Testimony in Opposition SB 1849, An Act Relative to Restaurant Rejuvenation
Before Chairman Sal DiDomenico, Chairwoman Linda Dorcena Forry and members of the Joint Committee on Community Development and Small Business

My name is Deirdre Cummings and I am the legislative director for MASSPIRG, a non-partisan, non-profit, member supported consumer advocacy organization. We are here today to testify in opposition to SB1849, An Act Relative to Restaurant Rejuvenation, as it will lead to even higher health care costs.

The Prescription Drug and Medical Device Ban is an important consumer protection law aimed at driving down our highest-in-the-nation, spiraling health care costs by reining in the drug and medical device industries’ aggressive marketing tactics. Among other things, the law bans gifts and/or payments of more than $50, including restaurant meals and entertainment, to physicians and other prescribers, from drug and medical device companies.

As you know, and are struggling with right now, health care costs are out of control and rising considerably faster than almost every other household expense.

Rise in healthcare costs compared to the rise in costs of household expenses from 2003-2009
•    Healthcare costs outpaced the rise in the average electrical bill by 53.75%
•    Healthcare costs outpaced the rise in the average cost of rent by 134%
•    Healthcare costs outpaced the rise in the average cost of food by 134%
•    Healthcare costs outpaced the rise in the average cost of living by 196%
•    Healthcare costs outpaced the rise in the average cost of public transit by 278%

With just 11 words, the bill before you, SB 1849, will allow the prescription and medical device industry to treat prescribers to often fancy, elaborate and expensive restaurant meals. This, in turn, will lead to higher costs as health care consumers will not only have to pay for the meals, but also for increased sales of prescription drugs and medical devices that the industry is marketing.

Further, the very idea that health care consumers ought to be responsible for “rejuvenating” the restaurant industry is manifestly absurd. What next? Golf course rejuvenation, airline rejuvenation, travel and tourism rejuvenation? I like restaurants; my guess is we all do. But should health care consumers be responsible for their profitability?

The legislature banned the prescription and medical device industry from picking up the tab for wining and dining our doctors for good reason -- because we ultimately end up paying that bill in the form of more expensive, often unnecessary drugs. With our state already paying the highest health insurance premiums in the country, the very last thing this Legislature should be considering is weakening or repealing the ban.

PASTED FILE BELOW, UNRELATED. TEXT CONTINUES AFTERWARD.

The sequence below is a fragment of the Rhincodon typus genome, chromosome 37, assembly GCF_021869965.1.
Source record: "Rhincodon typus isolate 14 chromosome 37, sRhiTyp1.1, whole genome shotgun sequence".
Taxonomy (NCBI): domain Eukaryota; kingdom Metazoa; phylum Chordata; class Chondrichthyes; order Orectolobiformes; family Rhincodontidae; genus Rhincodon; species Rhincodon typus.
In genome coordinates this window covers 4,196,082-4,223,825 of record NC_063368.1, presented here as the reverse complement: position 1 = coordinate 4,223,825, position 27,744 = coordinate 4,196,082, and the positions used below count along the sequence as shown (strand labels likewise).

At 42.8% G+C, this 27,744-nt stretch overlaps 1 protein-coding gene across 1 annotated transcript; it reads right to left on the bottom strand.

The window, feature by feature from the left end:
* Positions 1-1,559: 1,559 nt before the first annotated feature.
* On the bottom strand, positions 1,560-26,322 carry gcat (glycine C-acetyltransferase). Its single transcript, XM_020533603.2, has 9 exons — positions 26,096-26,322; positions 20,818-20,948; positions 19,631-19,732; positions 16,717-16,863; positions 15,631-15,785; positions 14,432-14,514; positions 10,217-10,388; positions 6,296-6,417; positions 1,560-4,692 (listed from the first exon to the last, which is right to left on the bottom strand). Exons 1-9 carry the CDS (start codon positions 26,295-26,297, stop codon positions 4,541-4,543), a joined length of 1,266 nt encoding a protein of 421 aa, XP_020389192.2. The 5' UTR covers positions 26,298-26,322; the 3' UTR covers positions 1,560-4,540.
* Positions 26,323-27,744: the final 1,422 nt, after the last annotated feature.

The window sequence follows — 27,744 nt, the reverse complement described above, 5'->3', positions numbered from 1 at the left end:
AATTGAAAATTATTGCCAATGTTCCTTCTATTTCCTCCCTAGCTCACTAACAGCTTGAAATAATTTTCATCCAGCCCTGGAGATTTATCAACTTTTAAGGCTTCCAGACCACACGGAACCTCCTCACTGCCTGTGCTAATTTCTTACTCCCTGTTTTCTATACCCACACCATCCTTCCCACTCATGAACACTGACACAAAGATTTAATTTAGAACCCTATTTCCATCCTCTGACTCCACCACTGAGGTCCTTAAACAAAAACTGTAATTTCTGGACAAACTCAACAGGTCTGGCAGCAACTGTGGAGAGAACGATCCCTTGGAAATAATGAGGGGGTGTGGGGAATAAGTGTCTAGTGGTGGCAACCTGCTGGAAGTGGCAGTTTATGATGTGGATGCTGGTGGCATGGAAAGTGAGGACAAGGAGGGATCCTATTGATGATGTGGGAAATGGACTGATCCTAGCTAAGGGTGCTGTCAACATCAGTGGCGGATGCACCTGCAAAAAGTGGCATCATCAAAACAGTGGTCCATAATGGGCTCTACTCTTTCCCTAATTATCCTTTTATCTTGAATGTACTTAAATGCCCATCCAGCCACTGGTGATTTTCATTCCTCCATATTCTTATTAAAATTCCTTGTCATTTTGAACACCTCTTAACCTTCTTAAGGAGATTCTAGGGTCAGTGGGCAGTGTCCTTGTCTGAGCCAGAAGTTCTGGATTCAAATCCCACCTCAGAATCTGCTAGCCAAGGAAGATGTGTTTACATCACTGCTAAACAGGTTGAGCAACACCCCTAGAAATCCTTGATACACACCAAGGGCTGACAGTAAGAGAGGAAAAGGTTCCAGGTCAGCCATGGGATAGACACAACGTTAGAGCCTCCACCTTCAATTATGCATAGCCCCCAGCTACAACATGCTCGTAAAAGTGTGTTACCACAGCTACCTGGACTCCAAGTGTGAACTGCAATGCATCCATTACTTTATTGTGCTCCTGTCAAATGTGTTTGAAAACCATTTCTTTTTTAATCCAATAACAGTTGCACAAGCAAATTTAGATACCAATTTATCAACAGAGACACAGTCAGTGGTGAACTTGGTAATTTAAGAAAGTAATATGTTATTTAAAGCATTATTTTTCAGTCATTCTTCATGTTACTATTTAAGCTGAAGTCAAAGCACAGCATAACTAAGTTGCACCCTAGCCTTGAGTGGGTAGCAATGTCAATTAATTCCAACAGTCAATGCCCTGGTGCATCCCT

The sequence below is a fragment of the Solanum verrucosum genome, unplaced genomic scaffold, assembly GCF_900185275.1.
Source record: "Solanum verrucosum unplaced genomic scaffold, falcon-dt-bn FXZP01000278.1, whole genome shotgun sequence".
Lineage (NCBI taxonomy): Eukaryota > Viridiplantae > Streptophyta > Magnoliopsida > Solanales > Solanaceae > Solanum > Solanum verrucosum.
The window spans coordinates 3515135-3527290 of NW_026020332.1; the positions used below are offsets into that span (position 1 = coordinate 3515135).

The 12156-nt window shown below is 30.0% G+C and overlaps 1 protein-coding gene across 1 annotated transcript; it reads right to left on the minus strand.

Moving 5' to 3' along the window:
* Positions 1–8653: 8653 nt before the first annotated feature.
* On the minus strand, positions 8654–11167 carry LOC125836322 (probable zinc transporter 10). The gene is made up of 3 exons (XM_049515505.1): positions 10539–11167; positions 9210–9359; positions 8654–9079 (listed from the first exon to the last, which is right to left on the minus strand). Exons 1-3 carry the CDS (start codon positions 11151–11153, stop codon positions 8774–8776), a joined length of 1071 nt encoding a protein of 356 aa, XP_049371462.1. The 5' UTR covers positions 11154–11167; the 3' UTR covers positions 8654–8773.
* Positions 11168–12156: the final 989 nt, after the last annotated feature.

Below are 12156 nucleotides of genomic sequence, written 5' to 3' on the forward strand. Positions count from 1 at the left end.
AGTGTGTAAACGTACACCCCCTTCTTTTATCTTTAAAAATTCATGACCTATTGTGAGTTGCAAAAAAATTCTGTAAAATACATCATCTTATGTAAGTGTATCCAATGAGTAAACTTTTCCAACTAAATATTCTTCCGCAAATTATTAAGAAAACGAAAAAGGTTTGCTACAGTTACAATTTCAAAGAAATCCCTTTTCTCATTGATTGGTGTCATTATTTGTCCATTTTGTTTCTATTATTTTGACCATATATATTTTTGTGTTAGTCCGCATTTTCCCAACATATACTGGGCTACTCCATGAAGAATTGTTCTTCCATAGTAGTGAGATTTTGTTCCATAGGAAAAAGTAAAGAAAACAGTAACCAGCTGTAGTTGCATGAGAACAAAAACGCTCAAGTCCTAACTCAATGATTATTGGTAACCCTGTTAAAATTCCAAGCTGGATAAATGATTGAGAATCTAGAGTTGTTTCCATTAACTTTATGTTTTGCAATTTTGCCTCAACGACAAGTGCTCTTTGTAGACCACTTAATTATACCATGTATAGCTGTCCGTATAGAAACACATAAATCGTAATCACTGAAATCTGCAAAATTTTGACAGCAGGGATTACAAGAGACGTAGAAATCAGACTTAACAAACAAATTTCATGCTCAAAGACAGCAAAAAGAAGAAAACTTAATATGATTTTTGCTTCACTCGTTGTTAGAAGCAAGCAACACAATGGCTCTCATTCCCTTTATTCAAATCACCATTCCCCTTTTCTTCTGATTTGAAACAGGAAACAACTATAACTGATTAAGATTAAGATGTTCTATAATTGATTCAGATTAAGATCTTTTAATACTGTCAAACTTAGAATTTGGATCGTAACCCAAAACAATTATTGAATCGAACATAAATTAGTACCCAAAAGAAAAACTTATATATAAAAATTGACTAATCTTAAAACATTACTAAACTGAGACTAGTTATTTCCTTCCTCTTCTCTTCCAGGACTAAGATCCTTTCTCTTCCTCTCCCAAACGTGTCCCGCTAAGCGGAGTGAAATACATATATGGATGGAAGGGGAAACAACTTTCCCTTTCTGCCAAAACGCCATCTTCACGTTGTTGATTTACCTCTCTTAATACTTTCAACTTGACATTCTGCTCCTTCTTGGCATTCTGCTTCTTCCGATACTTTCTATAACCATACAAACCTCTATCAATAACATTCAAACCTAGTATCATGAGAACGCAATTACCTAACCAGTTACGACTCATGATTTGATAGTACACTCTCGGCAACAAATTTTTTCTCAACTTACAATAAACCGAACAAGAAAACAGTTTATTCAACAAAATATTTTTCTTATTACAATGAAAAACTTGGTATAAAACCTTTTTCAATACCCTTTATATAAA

As The Boston Globe recently editorialized, “...if wining and dining didn’t work, the drug industry wouldn’t spend $6 billion a year on direct marketing to physicians.”
The Drug Industry’s Aggressive Marketing

The pharmaceutical industry spends $29 billion annually to market their products, and over $6 billion annually marketing to physicians alone. A study published in the New England Journal of Medicine found that a staggering 94% of physicians receive meals and other payments from pharmaceutical companies. 

MASSPIRG supports the ban on gifts in order to eliminate the inappropriate influence that pharmaceutical companies have on prescribing decisions and the resulting cost and quality implications. Excessive pharmaceutical marketing practices contribute directly to rising health care costs. The cost of marketing is passed along in the price of prescription drugs.  Marketing also promotes prescribing of more expensive drugs in place of equally safe and effective lower cost drugs, which may be either other brand name drugs or generic drugs.

The provision of pharmaceutical gifts to providers also threatens quality of care.  Studies published in the Journal of the American Medical Association show that physician prescribing is highly responsive to marketing. Gifts and financial incentives from pharmaceutical companies create conflicts of interests that interfere with the ability of health care providers to make prescribing decisions based only on the needs of their patient.

Recognizing the inappropriate influence of pharmaceutical gifts, Minnesota, Vermont, Maine, West Virginia and the District of Columbia have taken legislative action.  In Massachusetts, the Boston University School of Medicine’s Boston Medical Center and UMass Memorial Health Care have adopted conflict-of-interest policies that ban clinicians from accepting personal gifts and meals from pharmaceutical companies.

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